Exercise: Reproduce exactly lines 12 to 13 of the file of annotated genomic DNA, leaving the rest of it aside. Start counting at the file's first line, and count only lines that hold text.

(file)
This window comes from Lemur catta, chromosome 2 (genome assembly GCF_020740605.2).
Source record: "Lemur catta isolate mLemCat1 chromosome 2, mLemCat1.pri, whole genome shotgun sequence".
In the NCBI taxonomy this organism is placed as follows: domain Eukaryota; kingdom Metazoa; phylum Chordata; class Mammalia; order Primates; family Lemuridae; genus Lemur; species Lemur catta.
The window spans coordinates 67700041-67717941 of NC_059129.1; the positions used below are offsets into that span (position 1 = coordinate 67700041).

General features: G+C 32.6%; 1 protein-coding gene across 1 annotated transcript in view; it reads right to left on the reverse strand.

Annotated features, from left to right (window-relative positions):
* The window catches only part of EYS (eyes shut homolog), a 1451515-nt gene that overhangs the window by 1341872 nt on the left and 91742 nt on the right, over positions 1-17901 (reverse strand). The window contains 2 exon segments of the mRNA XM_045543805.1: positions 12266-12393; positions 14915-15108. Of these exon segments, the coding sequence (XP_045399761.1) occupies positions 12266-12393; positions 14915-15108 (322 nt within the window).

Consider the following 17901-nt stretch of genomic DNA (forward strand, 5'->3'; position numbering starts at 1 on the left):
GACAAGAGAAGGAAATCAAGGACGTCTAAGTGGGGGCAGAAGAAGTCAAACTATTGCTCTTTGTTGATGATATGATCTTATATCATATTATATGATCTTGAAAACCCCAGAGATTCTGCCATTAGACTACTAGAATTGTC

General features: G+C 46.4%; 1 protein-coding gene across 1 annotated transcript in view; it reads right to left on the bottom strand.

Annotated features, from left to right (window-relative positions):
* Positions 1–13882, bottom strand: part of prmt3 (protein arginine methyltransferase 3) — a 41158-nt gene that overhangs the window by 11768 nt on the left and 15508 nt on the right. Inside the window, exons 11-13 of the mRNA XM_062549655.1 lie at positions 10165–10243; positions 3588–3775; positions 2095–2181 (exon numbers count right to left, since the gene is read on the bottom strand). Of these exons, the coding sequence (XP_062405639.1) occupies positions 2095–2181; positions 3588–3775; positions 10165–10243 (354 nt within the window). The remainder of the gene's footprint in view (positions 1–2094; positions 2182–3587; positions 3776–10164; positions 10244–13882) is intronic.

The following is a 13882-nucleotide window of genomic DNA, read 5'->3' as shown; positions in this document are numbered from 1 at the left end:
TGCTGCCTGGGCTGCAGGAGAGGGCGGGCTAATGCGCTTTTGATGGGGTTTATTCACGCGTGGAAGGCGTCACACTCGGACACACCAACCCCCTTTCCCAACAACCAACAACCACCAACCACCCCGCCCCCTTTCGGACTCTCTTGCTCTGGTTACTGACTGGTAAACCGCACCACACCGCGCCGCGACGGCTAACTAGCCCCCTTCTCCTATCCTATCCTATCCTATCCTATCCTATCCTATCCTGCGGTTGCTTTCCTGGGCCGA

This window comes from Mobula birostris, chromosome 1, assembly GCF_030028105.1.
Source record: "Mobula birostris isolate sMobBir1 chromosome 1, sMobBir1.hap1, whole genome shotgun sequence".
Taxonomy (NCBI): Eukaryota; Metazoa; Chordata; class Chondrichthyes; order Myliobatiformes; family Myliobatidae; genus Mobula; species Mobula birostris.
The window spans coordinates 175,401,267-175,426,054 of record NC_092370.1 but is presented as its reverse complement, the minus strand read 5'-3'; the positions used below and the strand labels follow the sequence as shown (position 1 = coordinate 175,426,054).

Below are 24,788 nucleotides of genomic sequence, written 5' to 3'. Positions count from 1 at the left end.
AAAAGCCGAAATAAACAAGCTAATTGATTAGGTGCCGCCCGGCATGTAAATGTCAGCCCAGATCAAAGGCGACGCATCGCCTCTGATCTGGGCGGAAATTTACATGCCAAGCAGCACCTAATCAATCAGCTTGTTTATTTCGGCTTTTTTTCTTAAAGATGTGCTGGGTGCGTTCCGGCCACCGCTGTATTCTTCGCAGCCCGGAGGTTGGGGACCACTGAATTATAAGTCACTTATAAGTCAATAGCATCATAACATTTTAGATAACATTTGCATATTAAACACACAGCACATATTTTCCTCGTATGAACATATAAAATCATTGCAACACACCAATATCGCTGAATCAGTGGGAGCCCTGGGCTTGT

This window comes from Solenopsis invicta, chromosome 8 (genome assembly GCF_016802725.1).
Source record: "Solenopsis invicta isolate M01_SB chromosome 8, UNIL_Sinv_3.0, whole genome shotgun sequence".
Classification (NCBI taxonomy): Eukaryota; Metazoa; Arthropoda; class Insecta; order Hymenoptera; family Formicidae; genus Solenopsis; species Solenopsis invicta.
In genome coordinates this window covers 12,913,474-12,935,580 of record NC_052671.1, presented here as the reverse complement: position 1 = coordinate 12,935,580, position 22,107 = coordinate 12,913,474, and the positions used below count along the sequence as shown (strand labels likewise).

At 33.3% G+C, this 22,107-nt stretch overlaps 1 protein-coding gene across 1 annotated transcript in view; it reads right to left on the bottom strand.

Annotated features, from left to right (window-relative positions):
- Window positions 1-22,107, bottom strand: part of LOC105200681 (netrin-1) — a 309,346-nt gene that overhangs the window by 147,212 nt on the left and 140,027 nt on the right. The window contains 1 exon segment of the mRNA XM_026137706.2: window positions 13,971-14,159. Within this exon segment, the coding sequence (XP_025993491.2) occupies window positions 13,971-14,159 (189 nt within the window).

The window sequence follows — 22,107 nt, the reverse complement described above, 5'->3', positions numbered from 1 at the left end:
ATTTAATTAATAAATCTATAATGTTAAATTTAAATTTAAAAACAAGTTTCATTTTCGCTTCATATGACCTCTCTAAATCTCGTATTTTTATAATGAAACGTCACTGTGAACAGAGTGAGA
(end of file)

* Positions 1–13882, bottom strand: part of prmt3 (protein arginine methyltransferase 3) — a 41158-nt gene that overhangs the window by 11768 nt on the left and 15508 nt on the right. Inside the window, exons 11-13 of the mRNA XM_062549655.1 lie at positions 10165–10243; positions 3588–3775; positions 2095–2181 (exon numbers count right to left, since the gene is read on the bottom strand). Of these exons, the coding sequence (XP_062405639.1) occupies positions 2095–2181; positions 3588–3775; positions 10165–10243 (354 nt within the window). The remainder of the gene's footprint in view (positions 1–2094; positions 2182–3587; positions 3776–10164; positions 10244–13882) is intronic.

The following is a 13882-nucleotide window of genomic DNA, read 5'->3' as shown; positions in this document are numbered from 1 at the left end: